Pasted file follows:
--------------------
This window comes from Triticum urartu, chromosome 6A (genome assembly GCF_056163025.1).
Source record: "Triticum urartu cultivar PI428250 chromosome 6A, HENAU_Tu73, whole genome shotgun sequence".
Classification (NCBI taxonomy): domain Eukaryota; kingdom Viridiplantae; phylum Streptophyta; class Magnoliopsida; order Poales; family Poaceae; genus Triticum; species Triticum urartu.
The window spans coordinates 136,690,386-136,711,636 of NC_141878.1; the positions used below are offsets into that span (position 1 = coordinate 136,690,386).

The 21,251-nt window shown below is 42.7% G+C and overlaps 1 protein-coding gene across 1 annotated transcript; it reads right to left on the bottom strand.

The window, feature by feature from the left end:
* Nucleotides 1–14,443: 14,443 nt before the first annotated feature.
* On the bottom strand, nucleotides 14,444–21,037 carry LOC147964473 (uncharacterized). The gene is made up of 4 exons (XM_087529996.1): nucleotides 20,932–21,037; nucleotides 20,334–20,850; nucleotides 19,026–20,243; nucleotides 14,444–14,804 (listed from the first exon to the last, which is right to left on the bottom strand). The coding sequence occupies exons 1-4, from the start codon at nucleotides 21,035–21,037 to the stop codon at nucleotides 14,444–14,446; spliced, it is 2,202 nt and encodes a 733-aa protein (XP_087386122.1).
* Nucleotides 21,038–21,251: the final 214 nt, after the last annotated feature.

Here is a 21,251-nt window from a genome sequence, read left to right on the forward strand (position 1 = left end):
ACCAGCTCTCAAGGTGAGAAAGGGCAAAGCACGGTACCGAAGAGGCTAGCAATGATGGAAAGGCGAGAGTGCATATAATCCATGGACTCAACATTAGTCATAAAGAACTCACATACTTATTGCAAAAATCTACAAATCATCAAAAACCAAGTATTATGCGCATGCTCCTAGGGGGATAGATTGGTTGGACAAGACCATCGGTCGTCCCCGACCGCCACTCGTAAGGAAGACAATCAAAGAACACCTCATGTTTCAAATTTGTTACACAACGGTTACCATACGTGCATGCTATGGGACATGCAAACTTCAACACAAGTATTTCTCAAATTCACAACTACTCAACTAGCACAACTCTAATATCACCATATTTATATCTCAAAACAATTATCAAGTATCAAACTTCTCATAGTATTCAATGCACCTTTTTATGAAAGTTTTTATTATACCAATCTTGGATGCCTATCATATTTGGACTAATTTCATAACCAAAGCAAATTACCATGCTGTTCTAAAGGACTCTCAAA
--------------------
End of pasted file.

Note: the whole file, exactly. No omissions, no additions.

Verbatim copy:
This window comes from Triticum urartu, chromosome 6A (genome assembly GCF_056163025.1).
Source record: "Triticum urartu cultivar PI428250 chromosome 6A, HENAU_Tu73, whole genome shotgun sequence".
Classification (NCBI taxonomy): domain Eukaryota; kingdom Viridiplantae; phylum Streptophyta; class Magnoliopsida; order Poales; family Poaceae; genus Triticum; species Triticum urartu.
The window spans coordinates 136,690,386-136,711,636 of NC_141878.1; the positions used below are offsets into that span (position 1 = coordinate 136,690,386).

The 21,251-nt window shown below is 42.7% G+C and overlaps 1 protein-coding gene across 1 annotated transcript; it reads right to left on the bottom strand.

The window, feature by feature from the left end:
* Nucleotides 1–14,443: 14,443 nt before the first annotated feature.
* On the bottom strand, nucleotides 14,444–21,037 carry LOC147964473 (uncharacterized). The gene is made up of 4 exons (XM_087529996.1): nucleotides 20,932–21,037; nucleotides 20,334–20,850; nucleotides 19,026–20,243; nucleotides 14,444–14,804 (listed from the first exon to the last, which is right to left on the bottom strand). The coding sequence occupies exons 1-4, from the start codon at nucleotides 21,035–21,037 to the stop codon at nucleotides 14,444–14,446; spliced, it is 2,202 nt and encodes a 733-aa protein (XP_087386122.1).
* Nucleotides 21,038–21,251: the final 214 nt, after the last annotated feature.

Here is a 21,251-nt window from a genome sequence, read left to right on the forward strand (position 1 = left end):
ACCAGCTCTCAAGGTGAGAAAGGGCAAAGCACGGTACCGAAGAGGCTAGCAATGATGGAAAGGCGAGAGTGCATATAATCCATGGACTCAACATTAGTCATAAAGAACTCACATACTTATTGCAAAAATCTACAAATCATCAAAAACCAAGTATTATGCGCATGCTCCTAGGGGGATAGATTGGTTGGACAAGACCATCGGTCGTCCCCGACCGCCACTCGTAAGGAAGACAATCAAAGAACACCTCATGTTTCAAATTTGTTACACAACGGTTACCATACGTGCATGCTATGGGACATGCAAACTTCAACACAAGTATTTCTCAAATTCACAACTACTCAACTAGCACAACTCTAATATCACCATATTTATATCTCAAAACAATTATCAAGTATCAAACTTCTCATAGTATTCAATGCACCTTTTTATGAAAGTTTTTATTATACCAATCTTGGATGCCTATCATATTTGGACTAATTTCATAACCAAAGCAAATTACCATGCTGTTCTAAAGGACTCTCAAA